In adult life it now seems so trivial, but the stress young people are put under in exams can be horrendous! Instead of celebrating and understanding the individual’s strengths, they try and categorise them into sets, constantly testing them. Don’t get me wrong, I understand we want our young people to strive for great things but the exam culture doesn’t work for every student or young person and that doesn’t mean they won’t or can’t excel in other areas. I wouldn’t want to be a teenager again going through all those exams!

However, as I got older I released that although I wasn’t the best at reading or writing I excelled at ‘talking’ and connecting to people’. I loved listening to people and their stories and I also excelled in the more creative subjects such as art, media and drama where the results or grades for things I was producing was more subjective. It was the freedom to explore my more creative side that lead me to go to college and then university, which had facilities that actually supported me with really helpful tutors and learning methodologies rather than sticking me in a room and telling me to try harder and stop messing around. I’ve found my Dyslexia has meant I often simplify things, which actually isn’t a bad thing when you’re making TV adverts and only have 30 seconds to sell a brand or product!

So today, it I might take a little bit longer to read a 50-page tender document, and I often have to print things out and highlight them (I recycle a lot!) and my team know that I find It difficult to read large documents online so will leave print outs for me or stick them in my bag to take home and read.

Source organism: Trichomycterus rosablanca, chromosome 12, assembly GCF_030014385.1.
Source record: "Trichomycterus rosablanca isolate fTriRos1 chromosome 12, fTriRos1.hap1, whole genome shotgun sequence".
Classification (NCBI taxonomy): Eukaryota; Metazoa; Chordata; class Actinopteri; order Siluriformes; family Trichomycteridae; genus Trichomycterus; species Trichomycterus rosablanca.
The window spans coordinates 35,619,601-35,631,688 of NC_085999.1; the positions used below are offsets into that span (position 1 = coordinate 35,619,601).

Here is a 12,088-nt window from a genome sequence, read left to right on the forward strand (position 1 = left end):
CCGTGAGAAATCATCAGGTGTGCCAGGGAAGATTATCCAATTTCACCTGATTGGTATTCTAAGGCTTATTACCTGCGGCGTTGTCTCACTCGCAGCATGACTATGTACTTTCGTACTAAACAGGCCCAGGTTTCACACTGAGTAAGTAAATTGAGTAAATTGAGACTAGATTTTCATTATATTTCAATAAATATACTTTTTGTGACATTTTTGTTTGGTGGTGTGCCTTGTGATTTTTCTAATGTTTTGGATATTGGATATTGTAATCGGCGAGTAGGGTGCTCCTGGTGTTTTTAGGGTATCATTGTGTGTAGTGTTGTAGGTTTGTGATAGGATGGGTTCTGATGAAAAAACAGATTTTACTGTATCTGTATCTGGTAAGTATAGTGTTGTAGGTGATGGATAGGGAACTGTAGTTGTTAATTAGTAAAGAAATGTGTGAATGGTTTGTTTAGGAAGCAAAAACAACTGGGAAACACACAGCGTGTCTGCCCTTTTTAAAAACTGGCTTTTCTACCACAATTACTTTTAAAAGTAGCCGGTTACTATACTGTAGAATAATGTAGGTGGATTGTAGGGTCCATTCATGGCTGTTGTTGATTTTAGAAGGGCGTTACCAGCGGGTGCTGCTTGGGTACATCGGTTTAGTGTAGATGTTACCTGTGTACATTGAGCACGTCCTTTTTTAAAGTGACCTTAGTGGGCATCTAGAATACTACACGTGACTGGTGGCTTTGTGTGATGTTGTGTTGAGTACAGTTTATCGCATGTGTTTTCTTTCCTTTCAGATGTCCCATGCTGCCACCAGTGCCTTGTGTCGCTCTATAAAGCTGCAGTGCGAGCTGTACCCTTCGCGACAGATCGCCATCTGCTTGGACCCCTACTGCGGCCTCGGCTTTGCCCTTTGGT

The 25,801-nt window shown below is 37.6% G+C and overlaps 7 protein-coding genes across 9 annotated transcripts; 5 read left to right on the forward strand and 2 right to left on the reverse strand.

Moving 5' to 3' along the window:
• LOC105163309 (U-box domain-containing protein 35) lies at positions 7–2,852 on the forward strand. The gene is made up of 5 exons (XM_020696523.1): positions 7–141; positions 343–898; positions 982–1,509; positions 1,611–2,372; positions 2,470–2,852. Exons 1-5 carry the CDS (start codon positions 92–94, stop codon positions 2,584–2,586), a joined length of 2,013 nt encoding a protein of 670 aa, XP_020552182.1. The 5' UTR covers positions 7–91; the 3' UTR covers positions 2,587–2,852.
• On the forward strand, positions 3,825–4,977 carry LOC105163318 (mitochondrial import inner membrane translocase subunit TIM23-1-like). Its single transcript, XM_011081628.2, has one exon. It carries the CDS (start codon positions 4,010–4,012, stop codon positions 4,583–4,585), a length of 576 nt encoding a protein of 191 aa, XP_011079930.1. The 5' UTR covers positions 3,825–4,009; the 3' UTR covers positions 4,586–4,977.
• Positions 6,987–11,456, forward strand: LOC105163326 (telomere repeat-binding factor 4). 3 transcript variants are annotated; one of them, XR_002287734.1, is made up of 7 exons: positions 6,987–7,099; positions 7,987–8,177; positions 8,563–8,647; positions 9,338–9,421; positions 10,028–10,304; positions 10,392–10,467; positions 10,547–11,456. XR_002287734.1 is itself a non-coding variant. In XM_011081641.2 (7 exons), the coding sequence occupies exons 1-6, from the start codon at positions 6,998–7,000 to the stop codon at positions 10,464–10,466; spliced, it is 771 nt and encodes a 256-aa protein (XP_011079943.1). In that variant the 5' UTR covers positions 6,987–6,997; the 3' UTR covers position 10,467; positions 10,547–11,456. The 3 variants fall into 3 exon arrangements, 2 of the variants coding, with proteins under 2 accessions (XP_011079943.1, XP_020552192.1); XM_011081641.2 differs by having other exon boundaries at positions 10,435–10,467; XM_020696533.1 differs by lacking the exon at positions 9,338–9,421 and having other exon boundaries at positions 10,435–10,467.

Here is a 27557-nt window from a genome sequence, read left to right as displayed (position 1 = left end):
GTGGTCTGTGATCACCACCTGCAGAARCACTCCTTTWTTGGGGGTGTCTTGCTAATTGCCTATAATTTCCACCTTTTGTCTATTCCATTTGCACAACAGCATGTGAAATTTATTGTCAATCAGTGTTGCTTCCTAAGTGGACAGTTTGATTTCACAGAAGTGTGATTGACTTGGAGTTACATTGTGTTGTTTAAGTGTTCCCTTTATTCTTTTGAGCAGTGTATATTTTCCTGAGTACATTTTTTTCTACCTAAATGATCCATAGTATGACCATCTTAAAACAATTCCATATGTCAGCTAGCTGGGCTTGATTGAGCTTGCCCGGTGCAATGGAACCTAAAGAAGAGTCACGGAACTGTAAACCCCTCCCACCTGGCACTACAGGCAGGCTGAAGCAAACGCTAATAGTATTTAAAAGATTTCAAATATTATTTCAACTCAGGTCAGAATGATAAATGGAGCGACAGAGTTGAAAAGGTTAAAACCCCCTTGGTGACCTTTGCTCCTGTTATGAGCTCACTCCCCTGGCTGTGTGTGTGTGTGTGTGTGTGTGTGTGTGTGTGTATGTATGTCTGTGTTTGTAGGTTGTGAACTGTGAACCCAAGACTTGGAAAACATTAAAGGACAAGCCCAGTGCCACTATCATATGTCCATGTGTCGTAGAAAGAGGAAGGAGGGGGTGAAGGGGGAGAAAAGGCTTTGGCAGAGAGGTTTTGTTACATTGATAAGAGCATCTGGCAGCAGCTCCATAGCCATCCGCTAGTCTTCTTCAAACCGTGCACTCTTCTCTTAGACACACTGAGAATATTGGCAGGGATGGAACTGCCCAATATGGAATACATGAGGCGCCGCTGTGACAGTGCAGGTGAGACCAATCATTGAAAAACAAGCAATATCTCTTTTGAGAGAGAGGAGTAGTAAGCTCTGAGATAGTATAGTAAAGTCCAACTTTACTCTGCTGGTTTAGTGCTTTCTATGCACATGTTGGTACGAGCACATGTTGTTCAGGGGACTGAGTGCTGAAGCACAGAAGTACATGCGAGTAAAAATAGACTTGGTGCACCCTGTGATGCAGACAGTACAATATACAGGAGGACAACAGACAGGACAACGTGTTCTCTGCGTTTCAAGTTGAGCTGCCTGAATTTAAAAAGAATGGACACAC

The thing is, as I’ve got older I’ve released that generally speaking the ‘spelling police‘ are not coming for me (we have spell check) and people do business with people they like and who are passionate and good at what they do. Also, as any entrepreneur will tell you; one of the best things you can do is surround yourself with people that are talented in different areas from you. So yes, my fabulous writer Oliver will be spell checking this! Ha!

(Note from Oliver: She’s correct)

Often I do talks with young people and I get asked by students what they should study to be an entrepreneur, I just say you should study what you enjoy, not put too much stress on yourself as you’re only young once, find your own passion whether that be English, Art, PE or something outside of the school subjects! Reach out to organisations and people that can support you and give you advice. Of course, if you follow what you’re passionate about then you’re sure to excel!

Journey with Dyslexia – Interview by Oliver Selby

For more information on LoveLove films see:

For more information on Dyslexia and Support see: Dyslexia Action

To read more about Georgina Hurcombe’s Business Journey see: Guardian article

Brock Eide, ceo with Dyslexia, Dyslexia, Dyslexic, Dyslexic processing style, Entrepreneurship and Dyslexia, Fernette Eide, georgie hurcombe, Georgina Hurcombe, journey with Dyslexia, living with Dyslexia, Love Love Films, LoveLove Films, managing director with Dyslexia, production comapny, Production Company, Richard Branson, women in biz, women in business